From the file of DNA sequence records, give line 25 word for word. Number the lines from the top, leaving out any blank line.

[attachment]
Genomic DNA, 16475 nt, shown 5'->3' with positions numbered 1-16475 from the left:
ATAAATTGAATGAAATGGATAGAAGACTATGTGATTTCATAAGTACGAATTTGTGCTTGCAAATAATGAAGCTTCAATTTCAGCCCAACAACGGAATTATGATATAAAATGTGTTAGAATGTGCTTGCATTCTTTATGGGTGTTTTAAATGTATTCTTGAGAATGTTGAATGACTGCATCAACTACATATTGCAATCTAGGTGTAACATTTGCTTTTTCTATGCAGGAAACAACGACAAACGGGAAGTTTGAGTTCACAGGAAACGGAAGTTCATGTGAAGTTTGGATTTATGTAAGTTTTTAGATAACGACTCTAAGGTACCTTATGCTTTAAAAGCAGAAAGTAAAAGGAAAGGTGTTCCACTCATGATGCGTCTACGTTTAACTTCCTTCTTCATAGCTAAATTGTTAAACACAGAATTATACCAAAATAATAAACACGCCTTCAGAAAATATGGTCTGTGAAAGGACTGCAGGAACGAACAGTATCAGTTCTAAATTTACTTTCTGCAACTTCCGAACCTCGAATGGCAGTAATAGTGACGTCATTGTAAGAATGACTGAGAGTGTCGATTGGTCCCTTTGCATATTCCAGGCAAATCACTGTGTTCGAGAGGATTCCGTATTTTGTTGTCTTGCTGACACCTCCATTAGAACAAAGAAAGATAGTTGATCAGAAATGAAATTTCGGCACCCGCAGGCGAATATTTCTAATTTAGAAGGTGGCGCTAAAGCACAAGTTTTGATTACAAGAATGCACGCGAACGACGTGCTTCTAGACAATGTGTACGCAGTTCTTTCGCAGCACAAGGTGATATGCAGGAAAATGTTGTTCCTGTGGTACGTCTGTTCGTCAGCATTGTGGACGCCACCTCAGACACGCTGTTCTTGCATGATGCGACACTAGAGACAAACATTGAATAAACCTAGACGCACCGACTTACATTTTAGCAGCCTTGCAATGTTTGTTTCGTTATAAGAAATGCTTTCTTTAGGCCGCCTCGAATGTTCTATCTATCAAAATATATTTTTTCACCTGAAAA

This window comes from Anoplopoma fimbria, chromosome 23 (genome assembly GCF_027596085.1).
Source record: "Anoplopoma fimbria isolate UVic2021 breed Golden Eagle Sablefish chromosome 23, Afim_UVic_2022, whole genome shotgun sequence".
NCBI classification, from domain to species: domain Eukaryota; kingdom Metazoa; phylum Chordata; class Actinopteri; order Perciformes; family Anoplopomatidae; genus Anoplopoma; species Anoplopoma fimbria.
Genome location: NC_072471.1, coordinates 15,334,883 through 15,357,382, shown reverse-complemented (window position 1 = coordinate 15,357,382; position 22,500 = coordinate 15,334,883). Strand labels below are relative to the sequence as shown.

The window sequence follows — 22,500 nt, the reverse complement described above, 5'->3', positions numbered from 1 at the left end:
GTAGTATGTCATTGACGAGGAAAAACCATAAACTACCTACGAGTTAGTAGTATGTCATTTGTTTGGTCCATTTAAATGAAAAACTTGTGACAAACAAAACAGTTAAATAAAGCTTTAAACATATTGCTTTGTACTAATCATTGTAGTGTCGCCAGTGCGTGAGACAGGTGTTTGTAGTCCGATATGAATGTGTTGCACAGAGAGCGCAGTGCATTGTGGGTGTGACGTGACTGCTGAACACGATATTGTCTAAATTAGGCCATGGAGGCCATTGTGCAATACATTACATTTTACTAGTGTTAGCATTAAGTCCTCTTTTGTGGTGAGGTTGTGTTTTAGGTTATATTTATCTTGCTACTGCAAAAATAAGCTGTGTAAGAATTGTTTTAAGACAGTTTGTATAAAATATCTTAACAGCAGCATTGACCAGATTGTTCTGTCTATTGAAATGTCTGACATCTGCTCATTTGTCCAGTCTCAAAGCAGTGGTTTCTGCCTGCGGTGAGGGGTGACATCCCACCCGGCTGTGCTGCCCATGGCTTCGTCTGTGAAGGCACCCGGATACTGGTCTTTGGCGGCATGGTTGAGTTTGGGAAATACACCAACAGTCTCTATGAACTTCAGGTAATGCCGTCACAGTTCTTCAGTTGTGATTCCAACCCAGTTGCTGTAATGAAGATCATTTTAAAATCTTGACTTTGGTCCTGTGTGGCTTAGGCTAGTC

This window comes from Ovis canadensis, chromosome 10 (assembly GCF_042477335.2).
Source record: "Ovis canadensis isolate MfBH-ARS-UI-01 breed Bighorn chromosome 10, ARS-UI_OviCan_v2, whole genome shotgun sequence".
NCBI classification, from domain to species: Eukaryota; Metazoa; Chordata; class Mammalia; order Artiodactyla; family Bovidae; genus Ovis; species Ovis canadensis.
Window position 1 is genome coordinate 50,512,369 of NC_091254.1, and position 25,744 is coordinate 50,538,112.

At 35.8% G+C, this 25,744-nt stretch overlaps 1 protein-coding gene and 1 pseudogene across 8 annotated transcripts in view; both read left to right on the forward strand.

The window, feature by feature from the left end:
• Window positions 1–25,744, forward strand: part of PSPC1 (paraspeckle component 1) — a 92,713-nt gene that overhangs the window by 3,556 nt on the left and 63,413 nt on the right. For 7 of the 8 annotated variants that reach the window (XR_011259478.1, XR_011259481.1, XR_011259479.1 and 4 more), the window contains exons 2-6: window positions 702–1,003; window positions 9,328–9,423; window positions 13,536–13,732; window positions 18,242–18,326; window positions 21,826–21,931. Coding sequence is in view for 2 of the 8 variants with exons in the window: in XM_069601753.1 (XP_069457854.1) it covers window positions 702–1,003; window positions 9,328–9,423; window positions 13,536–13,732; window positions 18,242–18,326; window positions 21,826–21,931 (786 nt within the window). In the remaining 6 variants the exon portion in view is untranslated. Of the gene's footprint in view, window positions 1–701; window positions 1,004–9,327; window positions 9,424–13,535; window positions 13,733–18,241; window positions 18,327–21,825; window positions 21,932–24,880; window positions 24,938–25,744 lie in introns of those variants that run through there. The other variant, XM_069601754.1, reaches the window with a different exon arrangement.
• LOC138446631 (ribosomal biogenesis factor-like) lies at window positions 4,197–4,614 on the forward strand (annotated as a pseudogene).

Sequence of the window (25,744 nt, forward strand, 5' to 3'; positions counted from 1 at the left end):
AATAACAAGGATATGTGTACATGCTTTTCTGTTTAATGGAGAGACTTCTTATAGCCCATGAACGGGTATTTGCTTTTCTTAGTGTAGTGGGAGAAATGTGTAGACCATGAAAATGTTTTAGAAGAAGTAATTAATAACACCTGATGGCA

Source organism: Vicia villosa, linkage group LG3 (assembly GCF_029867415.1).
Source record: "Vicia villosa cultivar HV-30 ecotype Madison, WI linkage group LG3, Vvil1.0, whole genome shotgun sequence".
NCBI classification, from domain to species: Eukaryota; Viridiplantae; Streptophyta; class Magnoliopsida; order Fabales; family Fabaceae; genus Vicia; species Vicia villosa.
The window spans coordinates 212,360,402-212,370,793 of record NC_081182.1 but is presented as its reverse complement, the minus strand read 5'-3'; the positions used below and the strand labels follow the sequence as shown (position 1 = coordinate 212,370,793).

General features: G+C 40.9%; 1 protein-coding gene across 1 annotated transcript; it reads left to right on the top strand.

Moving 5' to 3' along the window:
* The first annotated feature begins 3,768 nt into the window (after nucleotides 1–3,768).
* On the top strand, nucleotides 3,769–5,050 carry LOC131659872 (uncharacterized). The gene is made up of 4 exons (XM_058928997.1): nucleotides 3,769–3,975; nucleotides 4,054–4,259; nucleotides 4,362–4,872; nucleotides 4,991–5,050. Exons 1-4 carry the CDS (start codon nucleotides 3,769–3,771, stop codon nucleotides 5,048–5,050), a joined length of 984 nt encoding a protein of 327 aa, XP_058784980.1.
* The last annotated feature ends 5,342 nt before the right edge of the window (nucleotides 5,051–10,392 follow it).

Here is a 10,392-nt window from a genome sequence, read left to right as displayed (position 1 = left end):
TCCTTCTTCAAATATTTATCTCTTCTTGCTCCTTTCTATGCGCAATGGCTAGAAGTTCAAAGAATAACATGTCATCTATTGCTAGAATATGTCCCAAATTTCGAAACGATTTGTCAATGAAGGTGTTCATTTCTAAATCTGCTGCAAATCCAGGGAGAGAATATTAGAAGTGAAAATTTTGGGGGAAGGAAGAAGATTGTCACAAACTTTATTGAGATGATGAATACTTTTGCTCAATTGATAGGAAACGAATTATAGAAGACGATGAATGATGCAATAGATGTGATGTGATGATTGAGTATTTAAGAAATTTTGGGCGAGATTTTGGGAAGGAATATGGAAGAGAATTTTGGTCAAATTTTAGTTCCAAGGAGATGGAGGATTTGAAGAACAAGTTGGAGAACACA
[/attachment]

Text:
* The first annotated feature begins 3,768 nt into the window (after nucleotides 1–3,768).